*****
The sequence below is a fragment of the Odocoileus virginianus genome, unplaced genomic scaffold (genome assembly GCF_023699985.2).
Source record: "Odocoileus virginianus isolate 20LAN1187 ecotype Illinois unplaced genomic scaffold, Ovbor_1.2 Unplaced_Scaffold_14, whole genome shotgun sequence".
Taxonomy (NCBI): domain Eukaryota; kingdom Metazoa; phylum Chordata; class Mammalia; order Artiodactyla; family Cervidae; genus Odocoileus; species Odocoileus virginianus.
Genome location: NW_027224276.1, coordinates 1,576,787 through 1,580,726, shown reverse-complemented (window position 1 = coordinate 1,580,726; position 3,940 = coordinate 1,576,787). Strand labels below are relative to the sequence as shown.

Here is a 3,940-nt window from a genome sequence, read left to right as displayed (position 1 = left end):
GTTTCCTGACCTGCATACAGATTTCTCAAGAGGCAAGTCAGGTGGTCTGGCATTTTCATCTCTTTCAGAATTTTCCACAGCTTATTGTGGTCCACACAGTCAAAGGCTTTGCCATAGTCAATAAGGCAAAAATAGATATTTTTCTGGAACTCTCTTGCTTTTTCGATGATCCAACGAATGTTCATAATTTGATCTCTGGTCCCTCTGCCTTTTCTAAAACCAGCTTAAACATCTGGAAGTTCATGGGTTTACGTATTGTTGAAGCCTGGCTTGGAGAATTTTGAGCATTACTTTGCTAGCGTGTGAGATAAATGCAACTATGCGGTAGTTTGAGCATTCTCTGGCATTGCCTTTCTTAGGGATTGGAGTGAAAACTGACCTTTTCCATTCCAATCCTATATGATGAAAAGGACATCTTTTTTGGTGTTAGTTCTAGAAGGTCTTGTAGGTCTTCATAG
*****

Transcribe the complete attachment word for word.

The sequence below is a fragment of the Odocoileus virginianus genome, unplaced genomic scaffold (genome assembly GCF_023699985.2).
Source record: "Odocoileus virginianus isolate 20LAN1187 ecotype Illinois unplaced genomic scaffold, Ovbor_1.2 Unplaced_Scaffold_14, whole genome shotgun sequence".
Taxonomy (NCBI): domain Eukaryota; kingdom Metazoa; phylum Chordata; class Mammalia; order Artiodactyla; family Cervidae; genus Odocoileus; species Odocoileus virginianus.
Genome location: NW_027224276.1, coordinates 1,576,787 through 1,580,726, shown reverse-complemented (window position 1 = coordinate 1,580,726; position 3,940 = coordinate 1,576,787). Strand labels below are relative to the sequence as shown.

Here is a 3,940-nt window from a genome sequence, read left to right as displayed (position 1 = left end):
GTTTCCTGACCTGCATACAGATTTCTCAAGAGGCAAGTCAGGTGGTCTGGCATTTTCATCTCTTTCAGAATTTTCCACAGCTTATTGTGGTCCACACAGTCAAAGGCTTTGCCATAGTCAATAAGGCAAAAATAGATATTTTTCTGGAACTCTCTTGCTTTTTCGATGATCCAACGAATGTTCATAATTTGATCTCTGGTCCCTCTGCCTTTTCTAAAACCAGCTTAAACATCTGGAAGTTCATGGGTTTACGTATTGTTGAAGCCTGGCTTGGAGAATTTTGAGCATTACTTTGCTAGCGTGTGAGATAAATGCAACTATGCGGTAGTTTGAGCATTCTCTGGCATTGCCTTTCTTAGGGATTGGAGTGAAAACTGACCTTTTCCATTCCAATCCTATATGATGAAAAGGACATCTTTTTTGGTGTTAGTTCTAGAAGGTCTTGTAGGTCTTCATAG